Writing Challenge: Details

The latest writing challenge at The Daily Post, “The Devil is in the Details,” prompts us to dive into the details: to practice our powers of observation to bring a person, place, event, scene, or anything else to life. To create a rich picture in a reader’s mind in three paragraphs. I’ve chosen to zoom in on one part of my home: my bookcase.

My Bookcase


I’ve always been fascinated by the bookcases in other peoples’ homes. I sit down on someone’s sofa and see what they have on their shelves, learning about what they read, what they think about, and what they collect. And now, I gaze up at my own bookcase in my living room — three black shelves bolted to the wall. When I moved into my home last year, I filled the middle shelf first, with hardcover books I’ve read and loved — or have yet to read and simply want to show off. Teju Cole’s Open City. Oliver Sacks’ Musicophilia. Jared Diamond’s Collapse. And a few recent favorites: Born to Run, about the elusive long-distance running tribe, the Tarahumara; and The Lost City of Z, a riveting nonfiction narrative from one of my favorite writers, David Grann.

This row of books is flanked on the right by a black lantern with a tea candle, which has never been lit, and on the left by a box of old stamps and colorful postcards I’ve collected from around the world, from art museums and record shops. Just underneath, the space is fairly open — piles of magazines and catalogs, organized and fanned just so, for visitors to pick up and flip through while they sit on our couch.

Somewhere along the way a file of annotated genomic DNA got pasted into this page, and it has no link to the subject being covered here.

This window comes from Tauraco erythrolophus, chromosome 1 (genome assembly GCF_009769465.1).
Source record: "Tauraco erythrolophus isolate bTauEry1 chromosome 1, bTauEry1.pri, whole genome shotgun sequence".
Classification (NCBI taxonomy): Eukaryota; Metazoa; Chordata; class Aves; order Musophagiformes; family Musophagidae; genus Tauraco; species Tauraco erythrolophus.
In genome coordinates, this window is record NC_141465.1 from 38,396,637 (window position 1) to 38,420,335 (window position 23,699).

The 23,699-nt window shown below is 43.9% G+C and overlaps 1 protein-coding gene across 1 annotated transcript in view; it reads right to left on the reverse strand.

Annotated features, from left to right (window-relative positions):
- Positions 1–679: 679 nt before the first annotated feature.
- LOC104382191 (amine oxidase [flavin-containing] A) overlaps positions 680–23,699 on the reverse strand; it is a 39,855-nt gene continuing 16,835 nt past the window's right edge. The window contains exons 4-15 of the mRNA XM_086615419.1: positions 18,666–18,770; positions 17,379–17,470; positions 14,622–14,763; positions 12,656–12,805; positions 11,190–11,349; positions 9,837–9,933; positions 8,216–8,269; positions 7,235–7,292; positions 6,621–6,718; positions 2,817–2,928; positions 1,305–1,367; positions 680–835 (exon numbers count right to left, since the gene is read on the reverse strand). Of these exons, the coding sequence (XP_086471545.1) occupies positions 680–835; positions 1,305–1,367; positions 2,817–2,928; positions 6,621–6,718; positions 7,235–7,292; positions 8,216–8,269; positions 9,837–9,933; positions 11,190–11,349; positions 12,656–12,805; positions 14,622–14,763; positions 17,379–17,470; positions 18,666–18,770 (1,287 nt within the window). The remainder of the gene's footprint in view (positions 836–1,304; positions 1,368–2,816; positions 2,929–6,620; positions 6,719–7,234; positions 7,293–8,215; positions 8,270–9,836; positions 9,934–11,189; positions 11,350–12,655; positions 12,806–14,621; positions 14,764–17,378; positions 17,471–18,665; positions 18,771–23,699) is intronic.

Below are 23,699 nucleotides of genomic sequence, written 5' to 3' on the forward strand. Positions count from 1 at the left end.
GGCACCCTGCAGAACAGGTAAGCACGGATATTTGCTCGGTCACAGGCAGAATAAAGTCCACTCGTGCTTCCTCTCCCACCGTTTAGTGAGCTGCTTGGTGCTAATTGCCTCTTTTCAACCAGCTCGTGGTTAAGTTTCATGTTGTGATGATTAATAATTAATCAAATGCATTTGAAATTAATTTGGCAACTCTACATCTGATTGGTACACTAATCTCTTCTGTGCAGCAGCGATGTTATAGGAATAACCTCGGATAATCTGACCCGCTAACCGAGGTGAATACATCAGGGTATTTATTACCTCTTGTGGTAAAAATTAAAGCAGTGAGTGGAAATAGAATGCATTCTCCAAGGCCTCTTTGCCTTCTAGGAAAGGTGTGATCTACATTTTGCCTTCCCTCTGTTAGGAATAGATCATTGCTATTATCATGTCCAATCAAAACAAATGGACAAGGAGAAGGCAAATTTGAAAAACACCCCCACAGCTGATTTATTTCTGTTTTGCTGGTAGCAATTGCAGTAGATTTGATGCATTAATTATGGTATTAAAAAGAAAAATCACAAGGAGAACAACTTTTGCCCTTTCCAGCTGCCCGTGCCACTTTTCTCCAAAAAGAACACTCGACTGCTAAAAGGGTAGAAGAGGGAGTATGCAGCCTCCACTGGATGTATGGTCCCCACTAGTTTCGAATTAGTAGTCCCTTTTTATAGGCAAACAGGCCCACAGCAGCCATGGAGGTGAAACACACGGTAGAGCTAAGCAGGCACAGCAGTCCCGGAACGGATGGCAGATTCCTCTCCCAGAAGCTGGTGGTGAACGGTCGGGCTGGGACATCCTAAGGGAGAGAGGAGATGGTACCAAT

On the top shelf is another stack of books, laid flat — two about poker strategy, one by a political activist, and a trio of coffee table-sized illustration books, all given as gifts. Two plastic Lomo film cameras, black and white, sit on the top right, dusty and unused. There are two decks of playing cards, a glass tray filled with trinkets and small buttons, and an album of photographs from our wedding ceremony. Greeting cards from the holidays, “I Miss You” notes, and framed photos of new babies in the family are scattered about. A stack of lined paper, mixed with financial documents and bank statements, sits in the top left corner, untouched and neglected. I step on a wooden stool against the wall to check the surface of this highest shelf — it’s covered with dust that’s settled, and random fingerprints where I’ve reached up to pull an item off the shelf.

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